There are so many theater festivals in New York during the summer that there is arguably more theater to see during the “off season” than during the regular theater season, and it is often cheaper (even free), and frequently cutting-edge.
Not all of it is worth seeing, of course, and among the bigger festivals it can be intimidating to choose, although that’s also part of the fun. (Tip: Talk to people on the lines.)
This is the fifth year I’m offering a run-down on New York’s most reliable summer theater festivals (2012, 2013, 2014 and 2015). Below is a list arranged more or less chronologically by the month in which the festival begins. (Several continue through the summer.) Click on the festival titles below to be taken to their websites. It’s a good idea to check out their Twitter feeds as well.
Free Shakespeare in the Park was begun by Joseph Papp in 1962 in Central Park’s Delacorte Theater which was built for that purpose. This usually has two plays by Shakespeare, but occasionally there will be a Sondheim or other modern classic.
The Taming of the Shrew, directed by Phyllida Lloyd with an all-female cast featuring LaTanya Richardson Jackson, Cush Jumbo, and Janet Mcteer, May 24 to June 26.
Troilus and Cressida, directed by Daniel Sullivan. July 19 to August 14
Begun in 1996, this festival has consistently offered three new quality, cutting-edge plays each summer. This is the 21st annual Summerworks. @
Julia Jarcho’s dark spy thriller Every Angel Is Brutal, May 27 – June 6
Eric Dufault’s comic-strip–themed The Tomb of King Tot , June 11 – June 21
A Western musical comedy from Ethan Lipton called Tumacho, June 27 to July 9.
New York’s premiere eco-friendly/socially conscious not-for-profit arts festival. Twitter: @. This year’s festival runs from June 15 to July 10.
Most of the shows benefit specific charities. For example, The Chaplin Plays by Don Nigro benefit The Trevor Project.
Held in the downtown business district, this festival has only a handful of what can be called strictly theater pieces, but the hybrids are worth exploring, and all events are free. Twitter: @. This year’s festival runs from June 16 to June 26.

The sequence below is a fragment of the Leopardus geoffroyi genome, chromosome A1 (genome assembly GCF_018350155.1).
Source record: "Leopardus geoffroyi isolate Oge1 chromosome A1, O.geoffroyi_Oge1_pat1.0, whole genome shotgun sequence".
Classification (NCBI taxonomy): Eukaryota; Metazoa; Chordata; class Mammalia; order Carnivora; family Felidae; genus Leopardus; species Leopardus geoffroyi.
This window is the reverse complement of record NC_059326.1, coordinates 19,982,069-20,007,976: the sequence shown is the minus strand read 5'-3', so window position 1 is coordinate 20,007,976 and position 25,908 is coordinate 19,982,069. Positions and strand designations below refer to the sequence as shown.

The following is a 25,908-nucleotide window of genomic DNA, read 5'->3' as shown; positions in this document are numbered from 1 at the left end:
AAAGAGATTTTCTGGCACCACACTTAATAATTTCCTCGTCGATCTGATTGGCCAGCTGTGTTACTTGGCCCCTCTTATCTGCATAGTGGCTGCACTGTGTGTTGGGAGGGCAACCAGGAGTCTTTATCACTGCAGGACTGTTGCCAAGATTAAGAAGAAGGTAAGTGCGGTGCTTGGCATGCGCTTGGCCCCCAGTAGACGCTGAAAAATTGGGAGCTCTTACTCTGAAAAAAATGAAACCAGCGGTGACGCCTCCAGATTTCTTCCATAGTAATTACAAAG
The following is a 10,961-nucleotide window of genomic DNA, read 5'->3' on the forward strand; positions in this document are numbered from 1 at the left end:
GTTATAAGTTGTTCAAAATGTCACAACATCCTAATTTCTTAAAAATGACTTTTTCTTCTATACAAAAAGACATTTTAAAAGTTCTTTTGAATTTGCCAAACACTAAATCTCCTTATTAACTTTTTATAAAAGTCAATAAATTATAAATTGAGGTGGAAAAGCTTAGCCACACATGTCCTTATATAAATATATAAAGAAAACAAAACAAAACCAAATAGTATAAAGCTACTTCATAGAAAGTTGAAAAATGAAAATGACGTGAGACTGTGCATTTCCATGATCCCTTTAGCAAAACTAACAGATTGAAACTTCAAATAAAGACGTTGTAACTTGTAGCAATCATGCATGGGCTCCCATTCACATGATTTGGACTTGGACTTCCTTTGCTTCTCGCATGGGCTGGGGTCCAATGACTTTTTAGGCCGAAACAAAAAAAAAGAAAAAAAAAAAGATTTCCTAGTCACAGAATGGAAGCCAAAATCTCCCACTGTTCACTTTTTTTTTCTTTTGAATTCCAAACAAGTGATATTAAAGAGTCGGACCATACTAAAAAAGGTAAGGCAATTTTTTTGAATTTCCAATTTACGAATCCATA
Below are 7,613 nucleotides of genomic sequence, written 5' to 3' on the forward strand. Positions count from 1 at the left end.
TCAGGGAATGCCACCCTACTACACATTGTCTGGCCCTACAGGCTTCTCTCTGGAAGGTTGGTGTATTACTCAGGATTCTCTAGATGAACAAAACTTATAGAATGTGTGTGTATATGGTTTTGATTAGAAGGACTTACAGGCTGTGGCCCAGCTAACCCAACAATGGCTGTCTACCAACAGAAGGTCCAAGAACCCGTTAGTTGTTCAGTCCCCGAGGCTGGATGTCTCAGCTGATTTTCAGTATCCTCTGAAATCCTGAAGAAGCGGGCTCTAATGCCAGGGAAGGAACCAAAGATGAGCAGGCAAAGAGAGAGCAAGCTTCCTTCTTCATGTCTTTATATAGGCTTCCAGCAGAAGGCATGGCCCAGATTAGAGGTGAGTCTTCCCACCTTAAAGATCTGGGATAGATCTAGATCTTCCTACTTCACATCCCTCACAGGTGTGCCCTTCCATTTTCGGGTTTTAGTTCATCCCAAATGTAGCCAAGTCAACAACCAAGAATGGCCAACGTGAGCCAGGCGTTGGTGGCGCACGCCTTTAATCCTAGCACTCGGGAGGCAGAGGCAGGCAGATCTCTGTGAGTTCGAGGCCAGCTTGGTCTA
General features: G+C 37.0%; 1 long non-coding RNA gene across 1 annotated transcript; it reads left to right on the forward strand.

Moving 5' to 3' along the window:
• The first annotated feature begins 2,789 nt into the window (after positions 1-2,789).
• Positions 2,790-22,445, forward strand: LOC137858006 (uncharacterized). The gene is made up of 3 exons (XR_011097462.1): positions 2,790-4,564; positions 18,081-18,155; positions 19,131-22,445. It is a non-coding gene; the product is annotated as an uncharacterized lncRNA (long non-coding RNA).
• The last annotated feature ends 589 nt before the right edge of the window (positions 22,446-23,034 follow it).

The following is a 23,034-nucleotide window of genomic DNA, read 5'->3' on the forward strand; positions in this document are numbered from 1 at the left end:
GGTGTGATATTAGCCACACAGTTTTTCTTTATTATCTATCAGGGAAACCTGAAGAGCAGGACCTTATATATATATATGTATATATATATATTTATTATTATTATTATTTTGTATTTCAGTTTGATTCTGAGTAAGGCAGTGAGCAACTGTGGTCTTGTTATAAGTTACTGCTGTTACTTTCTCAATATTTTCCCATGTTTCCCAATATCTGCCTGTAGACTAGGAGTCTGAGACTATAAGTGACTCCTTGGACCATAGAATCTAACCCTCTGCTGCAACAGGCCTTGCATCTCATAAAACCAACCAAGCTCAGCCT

Twitter: @newohiotheatre This year it’s June 29 to August 13. Among the seven offerings are The Annotated History of the American Muskrat, and Our Voices Project, by Charles Mee, an investigation of James Castle, who never learned to read, write, speak or sign (he was deaf), but created 20,000 works of art.
The festival marks its 25th anniversary celebrating NYC queer culture. At Dixon Place, July 7 to August 5. @. The centerpiece of this year’s festival is HYPERBOLIC! (The Last Spectacle) by Monstah Black, which uses music, dance, theater & fashion to imagine the last party on earth.
This is not exclusively a theater festival, but always includes a couple of theater pieces, most often from overseas.
July 13 to July 31. Twitter: @LincolnCenter
Among the theater offerings this summer:
Kanze Noh Theater – “five different Noh dramas selected from the repertoire of approximately 240, as well as two Kyogen, the customary comic interlude in a Noh program.”
Chicago, the Kander and Ebb musical, performed in Japanese by the all-female Takarazuka Revue
Le Bourgeois Gentilhomme by Moliere, performed by Paris’s Théâtre des Bouffes du Nord
The Merchant of Venice, the Shakespeare’s Globe production, with Jonathan Pryce as Shylock
Golem, by the British theater company called 1927
Some 300 new musicals have premiered at this festival since 2004, including “Next to Normal,” “Altar Boyz” and “title of show” Twitter: @nymf This year’s festival runs July 11 to August 7
celebrates LGBT culture. Twitter: @ July 11-24
The New York International Fringe Festival offers some 200 plays, musicals and experimental works, half of which seem to be trying to repeat the success of Urinetown, which became a hit on Broadway.
August 12 to 28. Twitter: @FringeNYC This summer marks the 20th anniversary of the festival
Twitter: @TNCinNYC. August 28 – September 18 at Theater for a New Audience.